The Trifecta: Urbanism, architecture, and nature

We often blog on the benefits of nature integrated into urbanism and wellbeing outcomes of walkability. The real trifecta is when walkable urbanism, human-scale architecture, and nature come together via placemaking. A recent study from the University of Warwick points out that a scenic view delivers equal health benefits to access to nature: “Cohesion of architecture and design boosts people’s health and happiness, not just the number of parks and trees.”

We’ve discussed how walkability isn’t just about the streets and buildings, but rather about the experience. And some of the details of urban design that make for great plazas, squares, and people places. As well as why our zoning laws usually fail to deliver these immersive environments.

Today, I’m looking to one of the world’s most walkable cities – Paris – and what her streets have to teach about urbanism, architecture, and nature.


The active core of Paris is an anomaly in many ways, being one of the few cities where retail can thrive without onstreet parking, and where the great benefits of street trees are constrained to the grand avenues and boulevards. However, even on the skinny streets that have no room for a tree well, just the hint of green in the distance provides that “micro-restorative experience.”

Processed with Snapseed.

Processed with Snapseed.

Where street trees can’t fit in the skinny streets of Europe or in the increasingly popular inhabited back alleys of North America, the private realm can deliver the green, as in the retail shop and flower boxes above. This may require zoning tweaks to allow access to the sidewalk, but in many ways, that’s what placemaking and inhabiting the public realm is all about.



The two images above are Cour du Commerce Saint-André, just a tiny alley by North American standards. The architecture is, of course, Parisian and the urbanity is the tightest possible, so the tiny punctuations of private realm plants are a necessary injection of color and life. A window box on the first or second story or potted plants at the edge of a cafe satisfy our biophilia, latin for the love of living things.

But it doesn’t have to be plants — fruit and vegetables elicit that same biophilic response. This stand on Rue Montorgueil provides the multi-sensory satisfaction that may not be to the same level as “forest bathing” but certainly provides some color on a street that’s fully paved.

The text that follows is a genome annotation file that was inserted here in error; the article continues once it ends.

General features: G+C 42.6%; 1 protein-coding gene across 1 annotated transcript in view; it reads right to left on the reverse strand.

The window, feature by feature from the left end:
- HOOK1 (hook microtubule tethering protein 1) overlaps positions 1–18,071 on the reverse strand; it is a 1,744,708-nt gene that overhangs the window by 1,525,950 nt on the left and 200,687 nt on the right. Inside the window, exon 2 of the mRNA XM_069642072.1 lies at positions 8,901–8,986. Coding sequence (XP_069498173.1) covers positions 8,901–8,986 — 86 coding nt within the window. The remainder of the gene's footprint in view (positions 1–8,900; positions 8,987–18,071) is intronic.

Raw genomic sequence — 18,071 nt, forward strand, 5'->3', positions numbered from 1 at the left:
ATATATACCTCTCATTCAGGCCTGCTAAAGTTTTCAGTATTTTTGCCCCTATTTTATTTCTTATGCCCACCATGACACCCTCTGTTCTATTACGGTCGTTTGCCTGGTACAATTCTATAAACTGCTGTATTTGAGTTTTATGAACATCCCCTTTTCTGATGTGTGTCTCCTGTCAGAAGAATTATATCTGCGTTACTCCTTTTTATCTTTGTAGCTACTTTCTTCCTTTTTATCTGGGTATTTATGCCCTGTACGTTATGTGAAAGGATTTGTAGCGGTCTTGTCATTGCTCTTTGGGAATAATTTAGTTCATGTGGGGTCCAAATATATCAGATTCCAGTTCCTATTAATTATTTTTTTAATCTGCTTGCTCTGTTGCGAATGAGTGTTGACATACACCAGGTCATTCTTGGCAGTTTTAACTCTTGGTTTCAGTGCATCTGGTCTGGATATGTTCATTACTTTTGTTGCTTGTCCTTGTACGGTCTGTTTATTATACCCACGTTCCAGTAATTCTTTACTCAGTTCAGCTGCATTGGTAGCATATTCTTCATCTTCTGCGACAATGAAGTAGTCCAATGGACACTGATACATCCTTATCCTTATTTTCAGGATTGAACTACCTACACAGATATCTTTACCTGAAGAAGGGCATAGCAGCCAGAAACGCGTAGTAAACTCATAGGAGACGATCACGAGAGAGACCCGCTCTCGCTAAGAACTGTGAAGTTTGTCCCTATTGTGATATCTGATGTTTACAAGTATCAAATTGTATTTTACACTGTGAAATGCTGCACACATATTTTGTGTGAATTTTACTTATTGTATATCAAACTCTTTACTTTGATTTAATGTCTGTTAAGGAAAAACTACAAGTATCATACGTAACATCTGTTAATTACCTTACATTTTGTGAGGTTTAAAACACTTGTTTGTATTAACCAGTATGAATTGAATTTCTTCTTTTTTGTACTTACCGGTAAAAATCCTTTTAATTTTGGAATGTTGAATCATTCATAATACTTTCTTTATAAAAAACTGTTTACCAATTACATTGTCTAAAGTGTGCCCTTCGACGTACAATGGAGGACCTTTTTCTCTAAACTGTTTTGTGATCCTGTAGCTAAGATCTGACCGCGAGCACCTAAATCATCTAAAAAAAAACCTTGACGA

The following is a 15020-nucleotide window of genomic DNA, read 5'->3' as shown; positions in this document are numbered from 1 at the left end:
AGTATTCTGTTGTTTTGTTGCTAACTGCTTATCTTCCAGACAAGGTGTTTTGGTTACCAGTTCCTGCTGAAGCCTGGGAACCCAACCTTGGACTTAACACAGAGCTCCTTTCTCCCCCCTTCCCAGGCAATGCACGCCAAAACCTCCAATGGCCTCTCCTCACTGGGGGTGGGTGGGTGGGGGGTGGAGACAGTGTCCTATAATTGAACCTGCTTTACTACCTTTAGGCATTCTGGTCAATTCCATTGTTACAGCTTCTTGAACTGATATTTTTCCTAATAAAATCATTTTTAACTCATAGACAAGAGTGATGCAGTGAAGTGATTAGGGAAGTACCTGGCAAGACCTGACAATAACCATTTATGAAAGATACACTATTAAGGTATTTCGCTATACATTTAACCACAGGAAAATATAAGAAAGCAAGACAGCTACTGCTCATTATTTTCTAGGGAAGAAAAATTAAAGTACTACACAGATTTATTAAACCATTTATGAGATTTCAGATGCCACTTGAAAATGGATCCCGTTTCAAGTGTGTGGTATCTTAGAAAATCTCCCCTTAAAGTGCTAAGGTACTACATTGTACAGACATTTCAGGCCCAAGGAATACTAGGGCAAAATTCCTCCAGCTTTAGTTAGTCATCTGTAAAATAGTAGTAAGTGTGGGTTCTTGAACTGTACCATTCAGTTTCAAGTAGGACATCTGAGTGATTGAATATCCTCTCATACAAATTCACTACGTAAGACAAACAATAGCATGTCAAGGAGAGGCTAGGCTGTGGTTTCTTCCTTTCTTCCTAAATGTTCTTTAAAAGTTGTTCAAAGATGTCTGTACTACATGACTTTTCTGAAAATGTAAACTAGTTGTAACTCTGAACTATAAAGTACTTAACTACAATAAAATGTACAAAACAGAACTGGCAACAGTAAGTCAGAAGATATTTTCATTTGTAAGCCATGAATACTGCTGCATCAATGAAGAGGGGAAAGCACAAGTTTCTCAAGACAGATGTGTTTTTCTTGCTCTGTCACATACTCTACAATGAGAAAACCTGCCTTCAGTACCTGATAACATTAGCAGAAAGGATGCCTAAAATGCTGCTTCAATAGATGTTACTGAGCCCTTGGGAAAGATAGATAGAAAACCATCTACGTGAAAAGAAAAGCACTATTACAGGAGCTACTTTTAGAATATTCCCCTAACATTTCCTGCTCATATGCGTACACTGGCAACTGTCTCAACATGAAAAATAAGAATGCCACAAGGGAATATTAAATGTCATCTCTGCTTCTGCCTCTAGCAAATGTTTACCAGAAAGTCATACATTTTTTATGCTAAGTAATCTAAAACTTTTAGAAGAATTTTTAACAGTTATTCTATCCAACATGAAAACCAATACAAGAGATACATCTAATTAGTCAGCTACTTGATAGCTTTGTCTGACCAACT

And who hasn’t framed the towers of Le Notre Dame through the trees planted along Promenade Maurice Carême or le square Jean XXIII? This pairing of inspirational architecture with the natural is extremely satisfying and contributes greatly to well-being.






The perfect alignment of the trifecta may be here on Place Dauphine, in the first arrondissement by Pont Neuf. The architecture is a lovely 17th century plan by Henri IV, which has been largely reconstructed over time with the same style and massing. The sense of enclosure is perhaps in the top three outdoor rooms in Paris. It is small enough to keep from being overwhelmed in crowds, and tends to be a place where Parisians play. There are enough things to do in the space to maintain interest … sipping a beverage, enjoying a meal, visiting a shop, lawn bowling, or heading home to the upper-story flats.

The plaza hits a multitude of sweet spots: eyes on the street, perfect enclosure, interesting shape, along with the softness and shade of the trees, plus the elegant historic architecture. If I need a respite in Paris, this is where I go. Even though there is no grass, the dirt and the trees make the nature intensive.

When your local traffic engineer wants to ban street trees, consider the lost value of this auto-centric tendency of not allowing trees in the “auto recovery zone” of the sidewalk. The benefits of street trees are essential to environment and society, as well as to urban form. I would advocate for a careful integration of nature on all scales of the city, from the window box to the park. At the neighborhood scale this may include squares, plazas, greens, playgrounds, parks, community food gardens, healing gardens, and parklets. These all can address sensory design, to engage all of our senses, instead of just encouraging movement through the space.

It’s ultimately good to advocate for all the things that contribute to health and happiness in the neighborhood or the city. I love the quote from the University of Warwick that emphasizes the “cohesion” of design. If this cohesion connects great urbanity, beautiful architecture, and abundant nature, this is a place that is loveable.

All photos are CreativeCommons ShareAlike License with Attribution to Susan Henderson at Click any image for a larger view.

Susan Henderson

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  1. Excellent piece, Susan… thanks! Several points here are really helpful for the Walk Appeal book I’m working on.


    Excellent piece. The photography is fantastic as well. Are those RAW images? or have you tweeked them? The light must have just been perfect that day for you. Paris. Another city on my list to SEE.

  3. Adalh Kehler says

    the article is based on a good premise but ends up being presented with a somewhat skewed interpretation. what encapsulates the “scenic”? and experiential value of places (urban or others)… is called landscape. architecture and nature are certainly integral components of it, but so is the culture and the economic life of the people in it.


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